Since starting my PhD in Learning Sciences, I’ve taken quite a few classes that have been focused on the design of learning environments and museums in particular. So I have become overly critical of museums and museum exhibits as learning opportunities because I am now better equipped with theories and ideas about what educational goals the designers were intending to achieve and how they were trying to do so.
Even with this more critical perspective, I think the Science Behind Pixar exhibit at The Henry Ford was the best museum exhibit I have ever experienced. Even if you aren’t a huge Disney or Pixar fan, I highly recommend going to see the exhibit in its next location (it is set to close at the Michigan location after March 18th, 2018) or at least check out the website that has a majority of the activities available online (linked below) because you’ll learn a ton about movie-making in addition to applications of science and math that you may never known about.
The entire exhibit is meant to showcase the combination of art, math, and computer science that enables Pixar to create their award-winning movies by telling the stories of how a movie gets made. Additionally, one of the explicit and NSF-funded goals of the exhibit was to support novice learners in understanding computational thinking, specifically problem decomposition.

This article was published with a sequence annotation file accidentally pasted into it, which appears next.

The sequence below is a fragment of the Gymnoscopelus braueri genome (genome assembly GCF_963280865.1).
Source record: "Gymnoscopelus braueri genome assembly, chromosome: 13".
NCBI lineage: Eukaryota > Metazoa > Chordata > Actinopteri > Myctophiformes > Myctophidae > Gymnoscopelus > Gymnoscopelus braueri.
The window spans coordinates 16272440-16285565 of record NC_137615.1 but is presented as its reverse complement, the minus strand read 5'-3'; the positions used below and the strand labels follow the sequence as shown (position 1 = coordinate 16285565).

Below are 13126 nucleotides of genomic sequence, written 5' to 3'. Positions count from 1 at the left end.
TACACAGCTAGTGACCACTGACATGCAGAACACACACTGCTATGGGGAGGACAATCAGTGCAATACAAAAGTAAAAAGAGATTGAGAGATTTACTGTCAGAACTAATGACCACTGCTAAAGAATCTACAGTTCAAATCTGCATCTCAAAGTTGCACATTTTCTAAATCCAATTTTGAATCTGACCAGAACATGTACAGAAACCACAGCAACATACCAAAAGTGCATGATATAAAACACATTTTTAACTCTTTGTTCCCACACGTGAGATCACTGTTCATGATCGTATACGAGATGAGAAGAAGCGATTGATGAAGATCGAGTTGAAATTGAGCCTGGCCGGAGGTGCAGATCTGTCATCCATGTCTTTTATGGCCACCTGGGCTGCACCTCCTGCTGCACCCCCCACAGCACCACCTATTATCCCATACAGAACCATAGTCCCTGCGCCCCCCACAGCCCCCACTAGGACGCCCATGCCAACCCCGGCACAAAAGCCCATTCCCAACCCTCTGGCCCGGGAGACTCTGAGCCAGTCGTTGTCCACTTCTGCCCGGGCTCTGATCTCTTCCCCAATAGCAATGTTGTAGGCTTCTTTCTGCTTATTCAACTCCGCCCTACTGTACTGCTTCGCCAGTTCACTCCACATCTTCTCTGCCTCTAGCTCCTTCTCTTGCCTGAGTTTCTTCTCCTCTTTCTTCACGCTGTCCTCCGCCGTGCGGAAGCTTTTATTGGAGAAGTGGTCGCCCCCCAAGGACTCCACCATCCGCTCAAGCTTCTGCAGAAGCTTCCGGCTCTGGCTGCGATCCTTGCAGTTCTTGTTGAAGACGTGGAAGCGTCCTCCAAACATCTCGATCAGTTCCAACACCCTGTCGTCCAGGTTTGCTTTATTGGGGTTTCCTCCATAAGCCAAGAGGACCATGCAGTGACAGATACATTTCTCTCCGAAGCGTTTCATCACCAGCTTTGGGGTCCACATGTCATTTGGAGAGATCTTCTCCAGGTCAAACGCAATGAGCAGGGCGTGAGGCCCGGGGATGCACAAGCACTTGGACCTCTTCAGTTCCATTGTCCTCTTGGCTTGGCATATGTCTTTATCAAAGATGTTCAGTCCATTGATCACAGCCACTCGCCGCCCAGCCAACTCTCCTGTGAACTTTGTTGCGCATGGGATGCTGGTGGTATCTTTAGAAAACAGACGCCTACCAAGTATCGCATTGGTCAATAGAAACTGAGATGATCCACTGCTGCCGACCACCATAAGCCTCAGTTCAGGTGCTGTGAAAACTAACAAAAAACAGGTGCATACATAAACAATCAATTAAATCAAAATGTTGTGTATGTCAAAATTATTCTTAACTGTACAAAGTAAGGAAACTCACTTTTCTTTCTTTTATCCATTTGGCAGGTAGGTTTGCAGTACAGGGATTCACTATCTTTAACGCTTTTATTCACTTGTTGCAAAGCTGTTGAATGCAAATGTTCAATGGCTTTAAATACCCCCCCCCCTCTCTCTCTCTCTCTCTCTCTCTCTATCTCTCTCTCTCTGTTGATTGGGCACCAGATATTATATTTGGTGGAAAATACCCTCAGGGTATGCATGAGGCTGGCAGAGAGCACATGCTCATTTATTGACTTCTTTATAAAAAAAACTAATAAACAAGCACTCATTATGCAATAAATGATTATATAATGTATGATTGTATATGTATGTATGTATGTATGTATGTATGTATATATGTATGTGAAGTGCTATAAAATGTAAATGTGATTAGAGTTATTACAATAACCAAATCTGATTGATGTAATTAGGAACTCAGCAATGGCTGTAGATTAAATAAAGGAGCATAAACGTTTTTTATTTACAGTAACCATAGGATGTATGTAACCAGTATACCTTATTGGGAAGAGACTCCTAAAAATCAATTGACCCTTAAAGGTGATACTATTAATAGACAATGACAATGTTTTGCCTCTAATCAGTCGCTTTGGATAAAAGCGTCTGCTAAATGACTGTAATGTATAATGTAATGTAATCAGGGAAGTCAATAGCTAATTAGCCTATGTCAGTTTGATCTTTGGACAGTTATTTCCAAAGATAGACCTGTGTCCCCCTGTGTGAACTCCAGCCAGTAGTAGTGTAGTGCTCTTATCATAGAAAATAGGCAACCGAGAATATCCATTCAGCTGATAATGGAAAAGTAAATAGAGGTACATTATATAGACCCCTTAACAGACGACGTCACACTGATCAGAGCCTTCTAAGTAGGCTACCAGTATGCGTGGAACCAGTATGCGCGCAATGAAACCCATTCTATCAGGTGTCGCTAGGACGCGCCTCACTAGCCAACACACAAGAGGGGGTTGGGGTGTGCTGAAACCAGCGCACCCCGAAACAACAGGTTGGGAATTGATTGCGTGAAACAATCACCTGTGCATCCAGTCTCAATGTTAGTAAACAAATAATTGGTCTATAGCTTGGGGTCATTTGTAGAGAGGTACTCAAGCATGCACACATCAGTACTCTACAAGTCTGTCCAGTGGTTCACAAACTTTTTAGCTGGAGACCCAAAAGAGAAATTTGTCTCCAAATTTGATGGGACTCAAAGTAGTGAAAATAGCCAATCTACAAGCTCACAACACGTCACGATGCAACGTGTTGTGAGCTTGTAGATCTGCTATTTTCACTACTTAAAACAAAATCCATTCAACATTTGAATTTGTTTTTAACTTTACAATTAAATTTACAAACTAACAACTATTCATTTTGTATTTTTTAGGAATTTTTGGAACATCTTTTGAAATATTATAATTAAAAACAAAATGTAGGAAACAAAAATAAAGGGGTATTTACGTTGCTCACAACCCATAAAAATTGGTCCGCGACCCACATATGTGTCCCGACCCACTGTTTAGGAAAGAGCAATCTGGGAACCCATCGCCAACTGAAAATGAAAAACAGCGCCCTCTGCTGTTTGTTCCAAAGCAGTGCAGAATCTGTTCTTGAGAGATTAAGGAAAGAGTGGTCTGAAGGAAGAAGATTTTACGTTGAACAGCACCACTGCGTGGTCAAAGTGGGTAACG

These goals are accomplished through nine themed areas aligned with nine departments of Pixar Studios:
- Story & Art
- Sets & Cameras
After watching an introductory video that highlights the majority of the content dedicated to Story and Art, museum visitors enter the Modeling department and proceed through the rest of the departments at will. In each department, there are videos and interactive activities centered around a Pixar challenge that had to be resolved using math and science. The videos include interviews with Pixar employees about their childhoods, their jobs and about the math and science they used to solve the challenge in their department. In each department, there is at least one guided exploration activity and one more open-ended exploration activity designed to give visitors hands-on experience with solving the challenge for the department.
Some of my favorite activities for their content and engagement were the Programming Natural Variety in Sets & Cameras, Surface Appearance Workstation in Surfaces, and Crowd Simulation Workstation in Simulation which will likely be getting their own blog posts soon!
What Was Done Well